Taking into account the objective, expected outcomes and activities of the first priority action of the EU-Africa Partnership on Trade and Regional Integration, it is clear that the EU has a total disregard for the AU and its mandate for regional integration in their EPA negotiations with African countries.

Although the EU committed itself to a policy of coherence through its February 2006 adopted “EU Consensus on Development”, there is no coherence between the Joint EU-Africa Strategy’s Partnership on Trade and Regional Integration and the EU’s EPA Agenda. The latter is undermining the AU’s regional integration efforts and it contradicts the EU’s Maastricht Treaty of 1992, the Amsterdam Treaty of 1997, the provisions of the 2000 Cotonou Agreement, the EU’s 2000 United Nations’ Millennium Declaration, the EU’s adopted series of measures to accelerate the progress towards the MDGs, and the 2006 adopted “EU Consensus on Development”.

The Maastricht Treaty of 1992 contains three objectives for EU relations with developing countries and least developed countries (LDCs), namely a campaign against poverty, the promotion of sustainable development and the integration of these countries into the world economy. An important factor is that the Treaty stipulates coherence between Community policies to take account of the EU’s development objectives. In 1997 the Amsterdam Treaty also added the principle of consistency of all external activities of the EU.

In June 2000, the EU signed the Cotonou Agreement with the ACP countries. Apart from trading arrangements, the Agreement also contains development strategies (Title I). Article 19.1 includes, as principles and objectives, poverty reduction/eradication, sustainable development and the integration of the ACP into the world economy. These objectives are also contained in Articles 1 and 34.1. The crucial aspect of coherence is addressed in Article 12. All these issues can be cross-referenced to the Maastricht Treaty.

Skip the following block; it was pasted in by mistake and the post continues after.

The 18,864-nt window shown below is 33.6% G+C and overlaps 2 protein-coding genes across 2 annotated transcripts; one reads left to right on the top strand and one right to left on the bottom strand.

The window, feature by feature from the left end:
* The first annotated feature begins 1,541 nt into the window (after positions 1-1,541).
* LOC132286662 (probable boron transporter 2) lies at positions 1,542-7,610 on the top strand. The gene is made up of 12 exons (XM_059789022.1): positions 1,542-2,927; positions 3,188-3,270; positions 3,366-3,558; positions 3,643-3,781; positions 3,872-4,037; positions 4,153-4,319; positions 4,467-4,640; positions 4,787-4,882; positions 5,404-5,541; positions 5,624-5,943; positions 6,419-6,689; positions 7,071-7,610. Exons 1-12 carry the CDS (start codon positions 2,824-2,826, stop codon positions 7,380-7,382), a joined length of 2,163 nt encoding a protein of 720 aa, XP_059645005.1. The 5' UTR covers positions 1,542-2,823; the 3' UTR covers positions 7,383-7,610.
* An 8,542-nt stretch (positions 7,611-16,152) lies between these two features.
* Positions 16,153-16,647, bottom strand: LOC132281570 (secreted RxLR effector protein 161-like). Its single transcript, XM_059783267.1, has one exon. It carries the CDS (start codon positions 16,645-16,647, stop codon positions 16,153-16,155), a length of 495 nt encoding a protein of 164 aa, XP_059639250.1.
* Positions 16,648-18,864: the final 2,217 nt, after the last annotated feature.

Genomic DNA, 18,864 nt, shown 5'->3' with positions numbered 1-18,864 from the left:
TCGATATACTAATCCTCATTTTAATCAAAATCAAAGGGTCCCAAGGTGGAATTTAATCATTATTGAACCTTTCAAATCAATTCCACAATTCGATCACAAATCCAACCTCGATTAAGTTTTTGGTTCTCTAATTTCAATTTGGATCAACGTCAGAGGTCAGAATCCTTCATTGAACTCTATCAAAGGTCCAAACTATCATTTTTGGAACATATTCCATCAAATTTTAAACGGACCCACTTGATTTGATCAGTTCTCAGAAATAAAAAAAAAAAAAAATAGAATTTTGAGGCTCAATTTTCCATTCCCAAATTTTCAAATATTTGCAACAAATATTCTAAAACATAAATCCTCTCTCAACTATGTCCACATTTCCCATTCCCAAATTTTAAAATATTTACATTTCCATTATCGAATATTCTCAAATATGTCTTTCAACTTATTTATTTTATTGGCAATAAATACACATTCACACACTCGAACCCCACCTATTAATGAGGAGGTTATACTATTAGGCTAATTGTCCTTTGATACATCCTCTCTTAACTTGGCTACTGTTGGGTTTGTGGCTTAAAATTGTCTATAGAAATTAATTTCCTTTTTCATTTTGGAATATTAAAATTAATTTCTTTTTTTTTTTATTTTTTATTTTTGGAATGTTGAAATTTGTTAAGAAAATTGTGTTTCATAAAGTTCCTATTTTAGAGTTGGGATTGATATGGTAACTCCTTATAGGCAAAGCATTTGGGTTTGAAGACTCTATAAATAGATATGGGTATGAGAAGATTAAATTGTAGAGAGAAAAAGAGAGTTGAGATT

In September 2000 the EU signed the United Nations’ Millennium Declaration for achieving the MDGs by the year 2015. These goals include inter alia the eradication of poverty (Goal 1) and a global partnership for development (Goal 8). Although the Cotonou Agreement was signed before the time, Article 19.2 makes explicit provision to accommodate the MDGs.

During 2005 the EU adopted a series of measures to accelerate the progress towards attaining the MDGs, namely “The EU’s contribution” [COM(2005) 132 final/2], “Financing for Development and Aid Effectiveness” [COM(2005) 133 final/2] and “Policy Coherence for Development” [COM(2005) 134 final].

Contained in “The EU’s contribution” measure are repeated references to the relations between policy coherence for development, the direct and indirect impact of other policies and the support to attain the MDGs. Also mentioned is that the policy coherence and quality of aid “should be applied to Africa as a priority”, i.e. to “ensure that Africa is the number one beneficiary of these new approaches …” Financial support is pledged to develop the capacity of the AU and especially the AU Commission. Special reference is made to the Cotonou Agreement as “a privileged but non-exclusive framework for the implementation of this approach.” In conclusion it is stated that this approach should pave the way for a new EU development strategy.